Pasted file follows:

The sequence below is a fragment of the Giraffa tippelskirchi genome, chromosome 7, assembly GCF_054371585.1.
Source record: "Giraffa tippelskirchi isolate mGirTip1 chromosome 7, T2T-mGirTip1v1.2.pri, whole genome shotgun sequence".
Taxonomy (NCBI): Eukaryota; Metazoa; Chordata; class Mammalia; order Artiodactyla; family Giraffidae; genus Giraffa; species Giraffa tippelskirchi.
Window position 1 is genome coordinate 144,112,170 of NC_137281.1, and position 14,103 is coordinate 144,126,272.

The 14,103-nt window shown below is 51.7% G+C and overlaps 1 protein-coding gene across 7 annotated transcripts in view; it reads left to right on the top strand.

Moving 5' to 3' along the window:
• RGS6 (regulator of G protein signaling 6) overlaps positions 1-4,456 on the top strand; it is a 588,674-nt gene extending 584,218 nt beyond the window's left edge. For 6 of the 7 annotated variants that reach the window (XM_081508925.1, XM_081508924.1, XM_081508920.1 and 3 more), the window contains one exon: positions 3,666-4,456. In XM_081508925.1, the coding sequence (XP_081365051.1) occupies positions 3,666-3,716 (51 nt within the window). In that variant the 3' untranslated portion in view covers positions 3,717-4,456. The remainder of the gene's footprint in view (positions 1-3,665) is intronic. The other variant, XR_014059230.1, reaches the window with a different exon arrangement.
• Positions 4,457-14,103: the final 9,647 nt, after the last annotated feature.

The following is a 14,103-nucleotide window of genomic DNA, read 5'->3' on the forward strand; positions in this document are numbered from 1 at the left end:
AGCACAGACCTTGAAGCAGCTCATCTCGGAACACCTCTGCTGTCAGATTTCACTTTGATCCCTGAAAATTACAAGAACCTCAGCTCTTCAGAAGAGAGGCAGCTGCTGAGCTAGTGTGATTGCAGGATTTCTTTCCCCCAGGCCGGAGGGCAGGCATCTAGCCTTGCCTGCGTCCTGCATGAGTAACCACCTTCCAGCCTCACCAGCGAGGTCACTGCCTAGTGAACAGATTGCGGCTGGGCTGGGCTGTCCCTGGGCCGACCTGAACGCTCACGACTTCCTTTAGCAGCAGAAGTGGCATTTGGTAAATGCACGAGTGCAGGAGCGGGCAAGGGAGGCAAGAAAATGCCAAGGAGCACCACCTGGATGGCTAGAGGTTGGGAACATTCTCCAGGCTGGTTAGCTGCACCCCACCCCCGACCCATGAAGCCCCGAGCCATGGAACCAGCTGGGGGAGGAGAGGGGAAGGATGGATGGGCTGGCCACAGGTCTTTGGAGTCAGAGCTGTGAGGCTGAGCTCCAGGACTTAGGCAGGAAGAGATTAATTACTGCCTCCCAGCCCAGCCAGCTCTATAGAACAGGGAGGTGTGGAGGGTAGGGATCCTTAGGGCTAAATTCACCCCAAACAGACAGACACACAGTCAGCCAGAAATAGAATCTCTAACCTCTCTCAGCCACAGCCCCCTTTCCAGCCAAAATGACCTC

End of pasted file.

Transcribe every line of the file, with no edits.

The sequence below is a fragment of the Giraffa tippelskirchi genome, chromosome 7, assembly GCF_054371585.1.
Source record: "Giraffa tippelskirchi isolate mGirTip1 chromosome 7, T2T-mGirTip1v1.2.pri, whole genome shotgun sequence".
Taxonomy (NCBI): Eukaryota; Metazoa; Chordata; class Mammalia; order Artiodactyla; family Giraffidae; genus Giraffa; species Giraffa tippelskirchi.
Window position 1 is genome coordinate 144,112,170 of NC_137281.1, and position 14,103 is coordinate 144,126,272.

The 14,103-nt window shown below is 51.7% G+C and overlaps 1 protein-coding gene across 7 annotated transcripts in view; it reads left to right on the top strand.

Moving 5' to 3' along the window:
• RGS6 (regulator of G protein signaling 6) overlaps positions 1-4,456 on the top strand; it is a 588,674-nt gene extending 584,218 nt beyond the window's left edge. For 6 of the 7 annotated variants that reach the window (XM_081508925.1, XM_081508924.1, XM_081508920.1 and 3 more), the window contains one exon: positions 3,666-4,456. In XM_081508925.1, the coding sequence (XP_081365051.1) occupies positions 3,666-3,716 (51 nt within the window). In that variant the 3' untranslated portion in view covers positions 3,717-4,456. The remainder of the gene's footprint in view (positions 1-3,665) is intronic. The other variant, XR_014059230.1, reaches the window with a different exon arrangement.
• Positions 4,457-14,103: the final 9,647 nt, after the last annotated feature.

The following is a 14,103-nucleotide window of genomic DNA, read 5'->3' on the forward strand; positions in this document are numbered from 1 at the left end:
AGCACAGACCTTGAAGCAGCTCATCTCGGAACACCTCTGCTGTCAGATTTCACTTTGATCCCTGAAAATTACAAGAACCTCAGCTCTTCAGAAGAGAGGCAGCTGCTGAGCTAGTGTGATTGCAGGATTTCTTTCCCCCAGGCCGGAGGGCAGGCATCTAGCCTTGCCTGCGTCCTGCATGAGTAACCACCTTCCAGCCTCACCAGCGAGGTCACTGCCTAGTGAACAGATTGCGGCTGGGCTGGGCTGTCCCTGGGCCGACCTGAACGCTCACGACTTCCTTTAGCAGCAGAAGTGGCATTTGGTAAATGCACGAGTGCAGGAGCGGGCAAGGGAGGCAAGAAAATGCCAAGGAGCACCACCTGGATGGCTAGAGGTTGGGAACATTCTCCAGGCTGGTTAGCTGCACCCCACCCCCGACCCATGAAGCCCCGAGCCATGGAACCAGCTGGGGGAGGAGAGGGGAAGGATGGATGGGCTGGCCACAGGTCTTTGGAGTCAGAGCTGTGAGGCTGAGCTCCAGGACTTAGGCAGGAAGAGATTAATTACTGCCTCCCAGCCCAGCCAGCTCTATAGAACAGGGAGGTGTGGAGGGTAGGGATCCTTAGGGCTAAATTCACCCCAAACAGACAGACACACAGTCAGCCAGAAATAGAATCTCTAACCTCTCTCAGCCACAGCCCCCTTTCCAGCCAAAATGACCTC